Liberal commentary Jim Hightower concludes that the TPP is "a corporate coup d'état that is about to be rammed down the American people's throats." But this is nothing new. The U.S. state has always served the capitalist class, even when that required ignoring the will of the majority of people, especially when it comes to imperial economic policy.

As President Woodrow Wilson admitted 100 years ago, "Suppose you go to Washington and try to get at your government. You will always find that while you are politely listened to, the men really consulted are the men who have the big stake--the big bankers, the big manufacturers and the big masters of commerce...The masters of the government of the United States are the combined capitalists and manufacturers of the United States."

Many liberal opponents of the TPP focus on the argument that the agreement undermines American sovereignty. It is true that the ISDS courts open the possibility of foreign corporations suing the federal government and state governments to overturn laws like environmental regulations. But the U.S. state and the corporations it represents have been happy to use such lawsuits as a cover to undo reforms they, too, oppose, as the experience of NAFTA shows.

More importantly, however, the nationalist fears that Vietnam, for example, will sue to overturn U.S. minimum wage laws are vastly exaggerated. It is American capital that poses the real threat to the sovereignty of less developed countries. The U.S. and other powerful governments are far more likely to use the ISDS star chambers to attack laws in less developed countries. As the Sierra Club reports:

By the end of 2012, corporations launched 514 known cases against 95 governments. Developing countries most often find themselves in the position of defending their policies against transnational corporations; 61 of the 95 countries facing investor-state disputes are from developing countries; 18 from developed countries and 16 from economies in transition.

Here's a typical example: The U.S.-based Occidental Petroleum successfully sued Ecuador for ending its contract allowing the U.S.-based multinational to drill and pump oil. Even though the Ecuadoran government was well within its right in the country's constitution to do so, the ISDS court awarded Occidental a $2.3 billion settlement.

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UNION LEADERS, environmentalists and NGOs have turned to Bernie Sanders and liberal Democrats like Elizabeth Warren to stop fast track and the looming economic agreements. But this strategy failed to stop NAFTA--and it is unlikely to work this time around.

First of all, the Democratic Party's standard-bearer, Barack Obama, is leading the free trade charge. The Democrats who do oppose him based on some progressive principles are a minority in their party. They are creating the illusion that the Democrats represent the interests of workers and the oppressed, while their party carries out the agenda of Corporate America.

In some cases, some of these dissenters may turn out to be future hucksters like Obama himself. Remember back in 2008, as a presidential candidate, Obama boasted, "I voted against CAFTA, never supported NAFTA, and will not support NAFTA-style trade agreements in the future." Now we know all his rhetoric was hot air to win votes for a stealth free trade campaign backed by Wall Street.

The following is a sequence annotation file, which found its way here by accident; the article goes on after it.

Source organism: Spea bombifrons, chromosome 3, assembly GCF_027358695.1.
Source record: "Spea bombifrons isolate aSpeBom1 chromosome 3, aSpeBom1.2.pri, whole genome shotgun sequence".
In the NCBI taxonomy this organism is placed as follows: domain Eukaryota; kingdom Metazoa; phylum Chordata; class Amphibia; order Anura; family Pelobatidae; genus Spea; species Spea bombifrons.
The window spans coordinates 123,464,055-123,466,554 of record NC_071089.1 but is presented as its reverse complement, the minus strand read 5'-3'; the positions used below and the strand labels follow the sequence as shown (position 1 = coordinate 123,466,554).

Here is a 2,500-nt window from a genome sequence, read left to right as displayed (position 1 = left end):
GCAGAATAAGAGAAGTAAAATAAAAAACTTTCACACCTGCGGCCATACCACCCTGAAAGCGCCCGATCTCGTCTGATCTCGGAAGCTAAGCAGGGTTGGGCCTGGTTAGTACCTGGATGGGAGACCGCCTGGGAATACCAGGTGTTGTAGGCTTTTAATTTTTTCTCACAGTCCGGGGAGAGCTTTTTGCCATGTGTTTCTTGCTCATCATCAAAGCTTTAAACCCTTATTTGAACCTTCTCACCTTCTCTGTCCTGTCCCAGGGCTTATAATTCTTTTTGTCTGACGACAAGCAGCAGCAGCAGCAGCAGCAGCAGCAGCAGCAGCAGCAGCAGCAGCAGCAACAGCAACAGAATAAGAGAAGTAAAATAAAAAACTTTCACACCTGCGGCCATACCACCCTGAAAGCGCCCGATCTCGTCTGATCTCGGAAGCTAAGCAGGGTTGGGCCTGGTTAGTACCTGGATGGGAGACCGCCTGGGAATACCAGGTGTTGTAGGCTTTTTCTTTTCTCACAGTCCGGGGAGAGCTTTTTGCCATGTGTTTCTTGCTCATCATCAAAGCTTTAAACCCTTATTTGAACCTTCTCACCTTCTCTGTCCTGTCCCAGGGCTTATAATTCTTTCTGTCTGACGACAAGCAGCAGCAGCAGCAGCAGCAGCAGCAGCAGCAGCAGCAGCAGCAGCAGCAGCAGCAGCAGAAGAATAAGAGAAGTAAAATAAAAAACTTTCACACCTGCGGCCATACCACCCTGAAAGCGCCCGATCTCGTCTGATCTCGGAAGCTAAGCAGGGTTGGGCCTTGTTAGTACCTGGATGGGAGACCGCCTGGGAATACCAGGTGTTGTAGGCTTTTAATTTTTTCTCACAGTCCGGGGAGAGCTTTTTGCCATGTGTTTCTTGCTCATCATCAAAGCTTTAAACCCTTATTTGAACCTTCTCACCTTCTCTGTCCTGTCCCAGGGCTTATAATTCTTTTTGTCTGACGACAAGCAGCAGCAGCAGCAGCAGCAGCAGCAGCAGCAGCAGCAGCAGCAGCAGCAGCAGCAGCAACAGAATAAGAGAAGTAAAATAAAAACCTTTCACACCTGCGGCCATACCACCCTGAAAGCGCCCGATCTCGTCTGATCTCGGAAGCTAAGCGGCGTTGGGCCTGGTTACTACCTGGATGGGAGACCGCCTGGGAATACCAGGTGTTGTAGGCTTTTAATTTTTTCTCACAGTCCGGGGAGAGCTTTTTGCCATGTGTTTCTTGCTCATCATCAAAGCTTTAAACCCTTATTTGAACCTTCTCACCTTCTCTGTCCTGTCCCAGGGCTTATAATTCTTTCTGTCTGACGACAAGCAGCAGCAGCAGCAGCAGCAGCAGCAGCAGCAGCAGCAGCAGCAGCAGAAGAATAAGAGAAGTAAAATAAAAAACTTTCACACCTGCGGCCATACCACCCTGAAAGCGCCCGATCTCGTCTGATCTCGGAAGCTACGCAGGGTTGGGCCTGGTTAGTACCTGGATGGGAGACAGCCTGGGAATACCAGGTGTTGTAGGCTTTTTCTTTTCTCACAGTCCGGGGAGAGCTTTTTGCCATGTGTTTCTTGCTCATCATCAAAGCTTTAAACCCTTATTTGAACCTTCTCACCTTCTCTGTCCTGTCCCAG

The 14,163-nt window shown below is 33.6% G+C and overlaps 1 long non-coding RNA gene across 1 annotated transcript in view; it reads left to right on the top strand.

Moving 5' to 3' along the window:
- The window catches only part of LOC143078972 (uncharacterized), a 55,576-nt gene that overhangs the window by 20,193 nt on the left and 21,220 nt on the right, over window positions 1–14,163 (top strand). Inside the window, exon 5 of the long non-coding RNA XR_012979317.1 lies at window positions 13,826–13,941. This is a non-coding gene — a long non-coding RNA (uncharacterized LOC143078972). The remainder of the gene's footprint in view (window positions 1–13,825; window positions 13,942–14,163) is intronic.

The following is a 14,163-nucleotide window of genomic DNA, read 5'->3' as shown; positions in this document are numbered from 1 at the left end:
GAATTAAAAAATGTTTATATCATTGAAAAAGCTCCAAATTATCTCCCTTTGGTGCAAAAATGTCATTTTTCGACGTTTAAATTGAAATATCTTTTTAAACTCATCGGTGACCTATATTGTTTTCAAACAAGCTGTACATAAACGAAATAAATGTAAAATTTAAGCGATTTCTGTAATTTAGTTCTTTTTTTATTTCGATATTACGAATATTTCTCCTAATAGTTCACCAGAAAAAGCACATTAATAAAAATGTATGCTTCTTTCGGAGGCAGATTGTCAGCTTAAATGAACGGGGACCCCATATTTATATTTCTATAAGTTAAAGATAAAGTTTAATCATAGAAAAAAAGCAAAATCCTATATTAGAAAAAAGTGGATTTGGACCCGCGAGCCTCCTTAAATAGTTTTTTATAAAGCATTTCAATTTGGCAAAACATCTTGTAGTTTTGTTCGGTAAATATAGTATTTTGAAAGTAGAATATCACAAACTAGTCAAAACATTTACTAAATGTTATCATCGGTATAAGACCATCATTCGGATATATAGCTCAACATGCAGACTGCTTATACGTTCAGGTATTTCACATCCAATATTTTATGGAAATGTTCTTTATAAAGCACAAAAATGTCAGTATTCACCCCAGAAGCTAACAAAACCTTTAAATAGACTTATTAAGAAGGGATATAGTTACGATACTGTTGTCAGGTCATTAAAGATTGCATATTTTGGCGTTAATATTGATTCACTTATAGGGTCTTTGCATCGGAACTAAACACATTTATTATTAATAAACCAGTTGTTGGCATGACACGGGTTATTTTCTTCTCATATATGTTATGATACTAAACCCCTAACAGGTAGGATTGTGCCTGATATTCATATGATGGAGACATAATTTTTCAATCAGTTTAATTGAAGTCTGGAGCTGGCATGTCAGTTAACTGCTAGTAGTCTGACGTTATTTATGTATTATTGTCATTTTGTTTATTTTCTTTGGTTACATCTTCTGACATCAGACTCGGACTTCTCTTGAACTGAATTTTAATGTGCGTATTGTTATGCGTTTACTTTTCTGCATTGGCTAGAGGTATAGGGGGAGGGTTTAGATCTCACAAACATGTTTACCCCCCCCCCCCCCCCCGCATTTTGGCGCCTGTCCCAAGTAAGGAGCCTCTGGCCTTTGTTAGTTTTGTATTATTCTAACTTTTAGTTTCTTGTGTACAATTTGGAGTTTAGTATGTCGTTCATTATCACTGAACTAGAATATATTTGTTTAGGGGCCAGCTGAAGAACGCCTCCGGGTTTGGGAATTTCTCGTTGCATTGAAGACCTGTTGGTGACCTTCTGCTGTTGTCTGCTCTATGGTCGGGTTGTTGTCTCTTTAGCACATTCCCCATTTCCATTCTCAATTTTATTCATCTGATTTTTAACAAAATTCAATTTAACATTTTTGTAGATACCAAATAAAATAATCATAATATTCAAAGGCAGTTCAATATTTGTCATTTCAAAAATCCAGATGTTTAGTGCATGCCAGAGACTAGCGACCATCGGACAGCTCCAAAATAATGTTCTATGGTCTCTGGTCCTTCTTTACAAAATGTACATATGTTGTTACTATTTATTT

Those Democrats who do stick to principles will be marginalized in their party--especially considering that the main candidate to succeed Obama is Hilary Clinton. While she is ducking questions about the TPP now, no one should forget that she played a big role in its design and went so far as to celebrate it as "the gold standard of trade deals."

Neoliberal Democrats like Clinton and those in Congress may posture against the TPP for cynical reasons. They know well that the Republicans are likely to give Obama the margin of victory for fast track and the economic agreements. So they have nothing to lose by posturing as critics of the TPP.

This accomplishes two goals at one time. First, these liberal Democrats can co-opt the union leadership and NGOs into supporting them and their party in elections. Second, since there is little chance the liberals will actually block the TPP, corporations will tolerate their dissent as a minor irritant and continue bankroll them to play their role of preventing the development of genuine political alternative.

The worst mistake that opponents of the TPP could make is retreating into American nationalism. Many, including progressive like Bernie Sanders, are attacking the agreement mainly for undermining "Buy American" laws, threatening U.S. jobs, making Americans vulnerable to unsafe foods and rewarding authoritarian regimes like Vietnam.

In reality, the TPP is, most of all, an essential part of U.S. capital's imperialist agenda against China in Asia. The American state in this case is the main threat to workers in the U.S. and the Asia Pacific.

Instead of relying on the neoliberal Democrats or retreating into nationalism, opponents of the TPP need to build a common struggle that unites activists from the U.S. to Japan, and Chile to China. The inter-imperialist competition over the terms of globalization must be met by globalization from below--international working class solidarity to put people, democracy and the environment before profits.